Well readers, I know this is like three months late, but due to frequent headaches around Christmas time, I could never stay focused long enough to finish it before I was kept busy again with my second semester of seminary school. But I invested so much into this post that I wanted to finish it, and actually come to think of it, this is a fitting time to post it because my brother finally managed to visit this past weekend, and we just had a wonderful celebration combining Christmas, my birthday and his birthday. But you are welcome to bookmark it until next Christmas if you prefer.
This past Christmas, I found myself thinking about Christmas of 2001, a holiday season that felt strikingly comparable to this past holiday season. I wrote about it in this post, inspired by the killing of Osama Bin Laden in May 2011. It was the Christmas after 9/11, and although people went through the motions of Christmas–shopping, decorating, baking–simmering beneath the surface was a national, palpable sense of sadness. Our own family was sad too because on August 31, my paternal grandpa passed away, and then just days before Christmas, a neighbor and close family friend passed away unexpectedly. The transition to middle school that Fall was a little bumpy for me as well. For starters, middle school started at 7:20am, which meant I had to be ready to catch the bus by 6:30, almost two hours earlier than elementary school. I quickly discovered I wasn’t a morning person, and recall many frantic mornings where I am just getting out of the shower as the bus is pulling up, Mom handing me a bag of cereal to eat on the bus because there wasn’t time for breakfast. When I managed to get up early enough not to have to eat on the bus, I would sleep on the bus, groaning when we arrived at school far too soon, walking to class literally dizzy with fatigue.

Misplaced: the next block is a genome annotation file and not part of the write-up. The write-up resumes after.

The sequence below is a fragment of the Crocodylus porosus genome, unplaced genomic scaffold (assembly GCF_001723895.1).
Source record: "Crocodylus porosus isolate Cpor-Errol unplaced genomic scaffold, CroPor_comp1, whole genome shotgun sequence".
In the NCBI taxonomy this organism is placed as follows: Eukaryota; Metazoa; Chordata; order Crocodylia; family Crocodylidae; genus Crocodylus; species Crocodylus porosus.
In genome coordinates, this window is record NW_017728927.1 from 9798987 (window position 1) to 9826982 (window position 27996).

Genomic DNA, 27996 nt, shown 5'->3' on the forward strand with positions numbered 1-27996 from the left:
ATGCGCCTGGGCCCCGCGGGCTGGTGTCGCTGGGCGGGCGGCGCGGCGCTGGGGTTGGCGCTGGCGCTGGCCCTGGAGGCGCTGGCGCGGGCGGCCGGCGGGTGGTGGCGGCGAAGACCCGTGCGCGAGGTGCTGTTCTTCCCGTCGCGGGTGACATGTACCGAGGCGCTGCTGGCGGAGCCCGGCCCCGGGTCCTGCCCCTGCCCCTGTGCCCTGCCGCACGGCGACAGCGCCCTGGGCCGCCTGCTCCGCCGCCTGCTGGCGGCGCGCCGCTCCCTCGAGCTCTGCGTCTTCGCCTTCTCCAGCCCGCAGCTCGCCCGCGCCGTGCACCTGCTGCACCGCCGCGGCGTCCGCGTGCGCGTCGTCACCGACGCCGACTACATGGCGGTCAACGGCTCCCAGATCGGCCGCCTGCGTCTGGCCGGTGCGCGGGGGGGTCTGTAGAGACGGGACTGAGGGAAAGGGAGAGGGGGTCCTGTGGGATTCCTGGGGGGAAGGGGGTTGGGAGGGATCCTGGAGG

In sixth grade, students were divided into “houses”, groups of fifty students taught by two teachers, one for English and Social Studies, and the other for Science and Math. Both were excellent teachers, passionate about the subjects they taught. The teacher for science and math invited a doctor on a couple different occasions who brought real organs–some from human cadavers, some from pigs whose organs are similar–and we could put on gloves and touch them. But their personalities were completely different, and the teacher for Science and Math I sort of feared, while the teacher for Social Studies and English, who I had in the morning, I absolutely adored. She always had a sunny disposition, and spoke in a warm, gentle tone. She began each week by posting on the board a positive affirmation which we would repeat each morning, and this was followed by a brain teaser to wake our brains up and make us smile before starting the day’s work. She was also personable, sharing cute stories about her grandson who was three years old at the time, and bringing the academic material we were covering that day to life with her own personal experiences. By contrast, I could hear the other teacher next door hollering “sit down everyone! We’ve got a lot to do today!” My Christian faith wasn’t vibrant at that time, but even then I remember silently thanking God I didn’t have this teacher first thing at 7:20 in the morning. But this teacher I adored had to take a leave of absence for a couple months to care for her father whose health was failing. The substitute teacher did her best. I think she could tell I wasn’t the only one who missed the regular teacher. She assured us she was in regular contact with our teacher, and was very compassionate when I approached her one day wondering when she would be back. But the substitute didn’t post the weekly affirmation, didn’t do the brain teaser, didn’t share personal stories or bring the subjects to life. She just got right down to the lesson plan. So in sixth grade, I experienced a very small taste of what so many people are feeling right now, a feeling that everything is in turmoil. The nation was sad, my family was sad, and the comforting presence and routine of this teacher was taken away as well.